"Digital Britain" around the blog'n'tweetosphere
There will be lots and lots of ink used tomorrow in the press to publish the views of the professional media commentariat on today's "Digital Britain" report. I thought it might be worthwhile rounding up some of the early online reaction in the blog'n'tweetosphere.
"Digital Britain promises universally slow broadband" was the unimpressed headline from informitv. They suggested that Carter's 'unambitious' broadband targets should be pretty easy to meet given that:
"it can already be delivered to over 90% of the population. The average broadband home in Britain actually receives around 3.6Mbps at the moment."
One of the biggest questions is whether any of this will be particularly binding to our digital future in the real world. The report does not take the same stance as Conservative policy, which is a missed opportunity according to Jeremy Hunt at Conservative Home:
"The tragedy is that many in the industry hoped the new broadcasting minister Stephen Carter would get a grip and show leadership. Instead, as France, Germany and the US lay fibre optic cable to people's homes, we are stuck in the information slow lane - or will be until there is a Conservative government. David Cameron has pledged that a future Conservative government will aim to get superfast broadband to the majority of the population within 5 years."
No Rock And Roll Fun was typically forthright about the anti-piracy provisions in the document:
"You have to weep at the idea that anyone could publish a document supposedly shaping the nation's electronic future while believing that online piracy is something that can be stamped out. It's like thinking that taking on a few more police and making Crimewatch UK go weekly will stop all burglaries, forever."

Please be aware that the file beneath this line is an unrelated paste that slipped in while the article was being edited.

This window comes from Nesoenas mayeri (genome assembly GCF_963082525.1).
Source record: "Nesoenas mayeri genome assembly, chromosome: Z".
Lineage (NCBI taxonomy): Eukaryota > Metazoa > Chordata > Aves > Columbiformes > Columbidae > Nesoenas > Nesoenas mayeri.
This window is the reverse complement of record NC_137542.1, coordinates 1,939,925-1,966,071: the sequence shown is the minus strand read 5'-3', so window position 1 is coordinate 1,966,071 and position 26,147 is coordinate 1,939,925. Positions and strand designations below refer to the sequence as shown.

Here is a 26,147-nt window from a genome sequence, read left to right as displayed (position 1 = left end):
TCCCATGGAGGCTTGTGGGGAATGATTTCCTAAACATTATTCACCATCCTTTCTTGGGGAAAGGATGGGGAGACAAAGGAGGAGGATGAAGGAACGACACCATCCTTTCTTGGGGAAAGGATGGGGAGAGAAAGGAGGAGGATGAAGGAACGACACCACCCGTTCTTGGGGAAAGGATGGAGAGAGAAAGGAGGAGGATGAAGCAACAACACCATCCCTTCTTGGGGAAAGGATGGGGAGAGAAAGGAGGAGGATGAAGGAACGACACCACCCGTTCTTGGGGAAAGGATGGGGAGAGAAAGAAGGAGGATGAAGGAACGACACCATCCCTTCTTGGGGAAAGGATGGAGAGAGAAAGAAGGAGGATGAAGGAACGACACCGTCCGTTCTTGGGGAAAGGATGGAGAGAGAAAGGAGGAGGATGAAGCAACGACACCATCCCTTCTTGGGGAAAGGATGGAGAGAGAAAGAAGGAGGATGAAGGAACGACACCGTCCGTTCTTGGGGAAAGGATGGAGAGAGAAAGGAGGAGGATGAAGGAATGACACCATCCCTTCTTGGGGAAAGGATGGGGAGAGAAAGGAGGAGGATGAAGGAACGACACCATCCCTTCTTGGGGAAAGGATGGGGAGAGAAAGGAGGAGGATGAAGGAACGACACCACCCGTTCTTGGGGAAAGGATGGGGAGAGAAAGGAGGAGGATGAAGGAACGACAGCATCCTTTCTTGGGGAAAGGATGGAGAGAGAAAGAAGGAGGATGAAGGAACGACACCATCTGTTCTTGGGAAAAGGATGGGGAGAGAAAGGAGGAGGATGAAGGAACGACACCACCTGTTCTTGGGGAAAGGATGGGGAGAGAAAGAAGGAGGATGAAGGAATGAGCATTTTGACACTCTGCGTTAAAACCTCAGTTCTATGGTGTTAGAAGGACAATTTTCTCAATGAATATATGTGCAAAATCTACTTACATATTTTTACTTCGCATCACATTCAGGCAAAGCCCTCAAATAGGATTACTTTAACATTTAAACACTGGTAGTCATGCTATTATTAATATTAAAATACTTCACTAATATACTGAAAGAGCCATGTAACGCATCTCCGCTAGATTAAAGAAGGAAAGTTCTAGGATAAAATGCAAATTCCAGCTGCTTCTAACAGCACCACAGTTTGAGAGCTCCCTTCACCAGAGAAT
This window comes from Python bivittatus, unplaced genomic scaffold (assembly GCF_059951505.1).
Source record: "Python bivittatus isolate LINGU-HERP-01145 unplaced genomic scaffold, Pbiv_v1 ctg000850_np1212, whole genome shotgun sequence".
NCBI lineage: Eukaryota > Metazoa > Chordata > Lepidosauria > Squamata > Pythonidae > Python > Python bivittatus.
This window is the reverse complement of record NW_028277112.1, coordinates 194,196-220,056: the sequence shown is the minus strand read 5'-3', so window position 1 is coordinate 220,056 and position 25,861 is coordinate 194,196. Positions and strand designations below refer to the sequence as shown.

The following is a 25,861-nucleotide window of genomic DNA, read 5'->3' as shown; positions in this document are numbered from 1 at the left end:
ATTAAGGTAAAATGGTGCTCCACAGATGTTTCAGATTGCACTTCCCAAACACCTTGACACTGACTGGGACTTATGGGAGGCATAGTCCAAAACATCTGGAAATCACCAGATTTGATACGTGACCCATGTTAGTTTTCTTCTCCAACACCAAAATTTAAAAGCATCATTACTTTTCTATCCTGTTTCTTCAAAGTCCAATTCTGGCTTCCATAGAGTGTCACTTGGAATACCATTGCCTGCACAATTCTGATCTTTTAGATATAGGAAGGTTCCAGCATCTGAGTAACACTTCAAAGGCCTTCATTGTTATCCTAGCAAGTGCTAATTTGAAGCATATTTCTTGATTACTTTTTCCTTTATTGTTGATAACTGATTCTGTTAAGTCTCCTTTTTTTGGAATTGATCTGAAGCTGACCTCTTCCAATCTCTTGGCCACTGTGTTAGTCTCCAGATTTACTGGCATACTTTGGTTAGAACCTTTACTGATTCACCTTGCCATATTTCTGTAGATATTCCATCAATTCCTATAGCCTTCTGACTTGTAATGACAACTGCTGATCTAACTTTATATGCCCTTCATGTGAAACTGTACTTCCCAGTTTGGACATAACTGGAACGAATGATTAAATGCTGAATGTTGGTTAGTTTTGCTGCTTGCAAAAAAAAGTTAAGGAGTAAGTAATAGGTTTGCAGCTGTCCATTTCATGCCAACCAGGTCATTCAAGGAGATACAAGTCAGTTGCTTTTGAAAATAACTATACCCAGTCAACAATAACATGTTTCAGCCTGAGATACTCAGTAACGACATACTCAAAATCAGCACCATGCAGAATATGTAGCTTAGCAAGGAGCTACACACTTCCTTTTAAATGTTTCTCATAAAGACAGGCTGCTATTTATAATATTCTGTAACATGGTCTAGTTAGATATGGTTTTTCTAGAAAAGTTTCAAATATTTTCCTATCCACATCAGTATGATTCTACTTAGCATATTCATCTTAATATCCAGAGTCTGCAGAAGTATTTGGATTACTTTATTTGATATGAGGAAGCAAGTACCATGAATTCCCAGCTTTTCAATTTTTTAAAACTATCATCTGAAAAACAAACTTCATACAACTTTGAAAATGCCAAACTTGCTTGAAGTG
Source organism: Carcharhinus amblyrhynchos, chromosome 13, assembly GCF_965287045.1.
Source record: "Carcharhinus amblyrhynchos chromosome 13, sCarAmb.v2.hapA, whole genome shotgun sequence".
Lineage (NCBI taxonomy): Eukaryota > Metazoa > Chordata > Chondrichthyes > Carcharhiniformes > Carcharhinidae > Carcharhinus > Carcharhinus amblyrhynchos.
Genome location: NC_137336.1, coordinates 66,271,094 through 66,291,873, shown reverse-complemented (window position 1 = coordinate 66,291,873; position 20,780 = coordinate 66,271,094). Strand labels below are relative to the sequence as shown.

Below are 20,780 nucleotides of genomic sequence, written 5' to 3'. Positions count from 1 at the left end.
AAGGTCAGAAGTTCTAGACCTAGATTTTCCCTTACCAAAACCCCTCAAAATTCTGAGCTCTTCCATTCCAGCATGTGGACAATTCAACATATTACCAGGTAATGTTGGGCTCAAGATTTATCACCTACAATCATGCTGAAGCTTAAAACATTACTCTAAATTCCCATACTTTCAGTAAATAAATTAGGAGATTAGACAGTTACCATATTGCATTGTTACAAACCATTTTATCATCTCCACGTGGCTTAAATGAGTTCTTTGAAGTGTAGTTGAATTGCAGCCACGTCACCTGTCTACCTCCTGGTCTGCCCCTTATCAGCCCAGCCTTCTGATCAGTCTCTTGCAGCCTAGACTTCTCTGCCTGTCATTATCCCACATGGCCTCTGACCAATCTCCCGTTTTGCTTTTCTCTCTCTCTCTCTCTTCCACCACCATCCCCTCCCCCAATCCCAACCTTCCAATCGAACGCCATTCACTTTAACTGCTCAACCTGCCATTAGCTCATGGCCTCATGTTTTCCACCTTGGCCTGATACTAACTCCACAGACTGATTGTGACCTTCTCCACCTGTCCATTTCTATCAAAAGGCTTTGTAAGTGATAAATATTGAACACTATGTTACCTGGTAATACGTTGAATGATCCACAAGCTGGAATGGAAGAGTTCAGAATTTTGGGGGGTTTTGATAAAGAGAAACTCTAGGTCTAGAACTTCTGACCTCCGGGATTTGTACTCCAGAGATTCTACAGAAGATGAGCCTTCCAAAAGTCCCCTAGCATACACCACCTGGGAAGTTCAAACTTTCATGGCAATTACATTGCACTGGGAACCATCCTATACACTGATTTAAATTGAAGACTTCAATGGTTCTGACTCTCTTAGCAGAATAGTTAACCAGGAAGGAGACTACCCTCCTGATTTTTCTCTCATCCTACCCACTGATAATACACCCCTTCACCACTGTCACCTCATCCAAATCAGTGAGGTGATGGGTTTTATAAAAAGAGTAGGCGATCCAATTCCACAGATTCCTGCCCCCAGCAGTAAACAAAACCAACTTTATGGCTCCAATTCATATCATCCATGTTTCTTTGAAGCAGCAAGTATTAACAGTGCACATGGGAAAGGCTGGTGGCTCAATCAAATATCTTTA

Patricio Robles at Econsultancy also looked at the ramifications for broadband users and music fans:
"The reality is that instead of investing significant resources in fighting consumer piracy, intellectual property owners would probably be better served working on ways to turn more individuals into paying customers and focusing their enforcement efforts on large-scale commercial piracy. If UK internet users are going to be taxed, they should at least get something in return. How about unlimited access to music and movie downloads?"
As it has been argued before - the Internet has also cost pr0nography publishers money. No Government would dream of imposing a tax on everyone with an Internet connection to compensate companies for the illegal consumption of pirated pr0n, so why is the music industry a special case?
Gary Marshall at Tech Radar files the possible broadband tax as the WTF? in his "The Good, The Bad and the WTF?" round-up.
Tom Phillips was particularly scathing on Twitter:
"Wow, people weren't lying about how badly written the Digital Britain report is. Reads like a seven-year-old's hastily written homework."
"The 'Glossary' of #digitalbritain is wonderful: it's a list of important terms that appear nowhere else in the report."
@mattbuck_hack thought I seemed "rather cross" about the report in their blog post on the topic. I suggested "terse" was the more appropriate word.
Of course, none of us will really know what to think about it all unless @stephenfry expresses an opinion.